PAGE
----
Sept. 23 // After violent first year, Batts still pushing to remake city's police department

As he ends his first year on the job, Baltimore police Commissioner Anthony W. Batts is facing questions about whether he is taking too long to remake the agency and develop a crime-fighting strategy. But others say he is being candid about the city's problems and deserves more time to make progress. (Balt. Sun)

Read Full Article

Reginald F. Lewis Museum struggles with attendance, fundraising

The Reginald F. Lewis Museum of Maryland African American History & Culture, which opened in Baltimore with great fanfare in 2005, has fallen short of attendance and fundraising goals — forcing the state to shore up its finances. During the past five years, annual attendance has averaged 38,000, well short of the 150,000 projected when the Lewis Museum opened, according to data supplied by the museum. Meanwhile, museum officials acknowledge, it has failed to met a state requirement that it generate $2 million, half of its annual budget, in privately raised revenue. (Balt. Sun)

Read Full Article

Prince George’s residents, officials criticize Metro’s plan for National Harbor bus line

Metro has proposed changing the route of the agency’s only bus line serving National Harbor. The NH1 bus would no longer stop at the Branch Avenue Metro station and travel along Oxon Hill Road to the hotel, housing and entertainment development. Instead, the bus would run across the Woodrow Wilson Bridge to the King Street Metro in Virginia, providing a link from the popular waterfront resort to Alexandria. It’s a move that critics of the proposal say could adversely affect numerous employees at National Harbor. (Wash. Post)

Read Full Article

Annual Kunta Kinte Festival in Annapolis canceled due to budget shortfalls

The board of directors of Kunta Kinte Celebrations Inc. has announced the annual Kunta Kinte Festival will not be held this year due to budget shortfalls. The festival is co-sponsored by the city of Annapolis and depends on sponsorships, grants, volunteers and fees from vendors to present a celebration of African and African-American heritage. (Capital)

Read Full Article

Syrian-born leader tapped to improve permitting and inspections in Prince George’s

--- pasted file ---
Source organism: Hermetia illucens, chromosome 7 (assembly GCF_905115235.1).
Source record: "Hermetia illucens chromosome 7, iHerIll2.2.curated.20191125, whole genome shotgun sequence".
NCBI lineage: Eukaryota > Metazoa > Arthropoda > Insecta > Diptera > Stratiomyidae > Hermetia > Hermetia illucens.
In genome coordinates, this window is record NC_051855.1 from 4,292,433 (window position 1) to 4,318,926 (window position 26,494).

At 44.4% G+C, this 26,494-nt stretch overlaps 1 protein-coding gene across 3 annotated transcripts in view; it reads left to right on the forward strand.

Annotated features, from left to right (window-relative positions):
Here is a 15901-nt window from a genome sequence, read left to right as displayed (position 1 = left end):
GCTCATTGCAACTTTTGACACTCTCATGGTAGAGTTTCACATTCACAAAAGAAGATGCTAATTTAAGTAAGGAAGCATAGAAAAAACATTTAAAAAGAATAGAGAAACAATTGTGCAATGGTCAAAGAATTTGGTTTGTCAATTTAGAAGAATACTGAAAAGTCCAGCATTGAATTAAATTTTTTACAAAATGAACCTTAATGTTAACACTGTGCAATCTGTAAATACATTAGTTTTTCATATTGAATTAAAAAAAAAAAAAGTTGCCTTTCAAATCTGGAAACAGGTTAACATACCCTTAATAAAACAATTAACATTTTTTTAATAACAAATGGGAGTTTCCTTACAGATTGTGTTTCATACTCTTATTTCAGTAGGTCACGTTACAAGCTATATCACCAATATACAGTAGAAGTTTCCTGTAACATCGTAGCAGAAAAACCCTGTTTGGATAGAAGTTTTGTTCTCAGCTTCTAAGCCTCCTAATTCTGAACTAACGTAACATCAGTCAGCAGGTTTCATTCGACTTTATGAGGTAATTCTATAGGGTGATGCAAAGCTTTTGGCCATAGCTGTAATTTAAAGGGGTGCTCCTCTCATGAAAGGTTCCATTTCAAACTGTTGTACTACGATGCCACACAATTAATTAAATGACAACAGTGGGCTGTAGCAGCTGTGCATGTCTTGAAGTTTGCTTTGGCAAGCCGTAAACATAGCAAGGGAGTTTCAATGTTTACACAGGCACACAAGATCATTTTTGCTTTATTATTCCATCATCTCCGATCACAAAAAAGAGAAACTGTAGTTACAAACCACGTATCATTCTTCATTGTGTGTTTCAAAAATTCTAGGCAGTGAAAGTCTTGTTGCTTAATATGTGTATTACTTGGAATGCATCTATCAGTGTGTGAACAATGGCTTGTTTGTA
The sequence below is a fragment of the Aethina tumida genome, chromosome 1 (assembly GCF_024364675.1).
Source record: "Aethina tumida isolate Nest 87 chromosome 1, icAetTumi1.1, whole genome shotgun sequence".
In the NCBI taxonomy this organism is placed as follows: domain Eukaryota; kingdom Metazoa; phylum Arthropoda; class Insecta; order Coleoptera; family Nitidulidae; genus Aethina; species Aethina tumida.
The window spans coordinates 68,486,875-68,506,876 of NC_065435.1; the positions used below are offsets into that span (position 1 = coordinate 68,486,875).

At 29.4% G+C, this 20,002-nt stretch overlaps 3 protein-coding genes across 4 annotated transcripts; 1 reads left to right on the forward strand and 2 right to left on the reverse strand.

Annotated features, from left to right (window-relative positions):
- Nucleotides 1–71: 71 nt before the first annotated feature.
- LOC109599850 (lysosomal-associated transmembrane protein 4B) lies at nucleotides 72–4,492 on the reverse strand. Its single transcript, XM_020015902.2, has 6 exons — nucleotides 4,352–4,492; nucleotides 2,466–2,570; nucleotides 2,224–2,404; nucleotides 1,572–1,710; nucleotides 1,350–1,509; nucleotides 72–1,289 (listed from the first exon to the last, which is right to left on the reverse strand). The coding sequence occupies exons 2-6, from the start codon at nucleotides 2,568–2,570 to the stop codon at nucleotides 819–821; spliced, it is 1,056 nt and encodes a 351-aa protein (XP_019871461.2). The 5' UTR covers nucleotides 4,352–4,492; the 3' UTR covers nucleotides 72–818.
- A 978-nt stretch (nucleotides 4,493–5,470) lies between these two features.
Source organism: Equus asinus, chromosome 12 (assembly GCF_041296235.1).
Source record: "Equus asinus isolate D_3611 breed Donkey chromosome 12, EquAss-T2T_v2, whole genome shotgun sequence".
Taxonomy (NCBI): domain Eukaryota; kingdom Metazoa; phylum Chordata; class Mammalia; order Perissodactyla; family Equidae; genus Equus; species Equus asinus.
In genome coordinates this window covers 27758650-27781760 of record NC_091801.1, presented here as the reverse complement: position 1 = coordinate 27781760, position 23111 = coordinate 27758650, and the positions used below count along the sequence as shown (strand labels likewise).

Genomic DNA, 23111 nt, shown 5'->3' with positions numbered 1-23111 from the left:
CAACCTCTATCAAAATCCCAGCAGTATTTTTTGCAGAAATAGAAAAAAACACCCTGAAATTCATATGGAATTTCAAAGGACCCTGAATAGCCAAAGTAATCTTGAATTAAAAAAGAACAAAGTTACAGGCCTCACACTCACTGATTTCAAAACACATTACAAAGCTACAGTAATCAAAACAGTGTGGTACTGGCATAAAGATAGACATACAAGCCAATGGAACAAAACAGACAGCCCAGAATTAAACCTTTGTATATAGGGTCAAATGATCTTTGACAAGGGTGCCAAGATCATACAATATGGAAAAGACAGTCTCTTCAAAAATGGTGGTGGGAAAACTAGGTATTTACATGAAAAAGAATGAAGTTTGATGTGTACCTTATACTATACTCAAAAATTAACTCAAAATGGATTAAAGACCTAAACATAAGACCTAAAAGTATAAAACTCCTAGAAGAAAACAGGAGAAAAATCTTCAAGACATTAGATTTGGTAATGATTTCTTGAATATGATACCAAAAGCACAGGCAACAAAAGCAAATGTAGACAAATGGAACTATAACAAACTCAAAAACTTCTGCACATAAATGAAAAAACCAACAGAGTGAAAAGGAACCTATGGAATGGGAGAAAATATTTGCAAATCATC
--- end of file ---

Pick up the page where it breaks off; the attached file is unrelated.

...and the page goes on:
Syrian-born Haitham Hijazi is a 54-year-old civil engineer and one of only two department heads Prince George's County Executive Rushern Baker retained. In July, Hijazi, who spent a decade as head of the county’s $22 million public works and transportation department, took charge of a new Department of Permitting, Inspections and Enforcement that Baker has said is vital to his efforts to change the perception of Prince George’s as corrupt, unwelcoming to business and overly bureaucratic. (Wash. Post)

Read Full Article

Lawsuit: No gambling on toxins 

A group of environmentalists and Baltimore residents have filed a lawsuit in U.S. District Court seeking to have stronger monitoring of what they say is toxic waste on the site of a casino under construction along Russell Street. (Daily Record)

Read Full Article

Hearing to examine fees charges by utilities, developers to connect to public water and sewer system

Critics call it the “developers’ retirement account.” State Sen. Douglas J.J. Peters (D-Prince George’s) says some of his constituents think they are being fleeced. On Wednesday, Peters will ask members of the public to air concerns about fees that utilities and developers charge for water and sewer connections, and whether that matches up with actual costs. (Wash. Post)

Read Full Article

BWI nabs $5.8M grant to improve runways

The Baltimore/Washington International Thurgood Marshall Airport will be receiving a $5.8 million federal grant to increase the number of flights coming to and leaving the airport. The grant, awarded to the Maryland Department of Transportation and Maryland Aviation Administration, comes from the U.S Department of Transportation. (Balt. Bus. Journal)

Read Full Article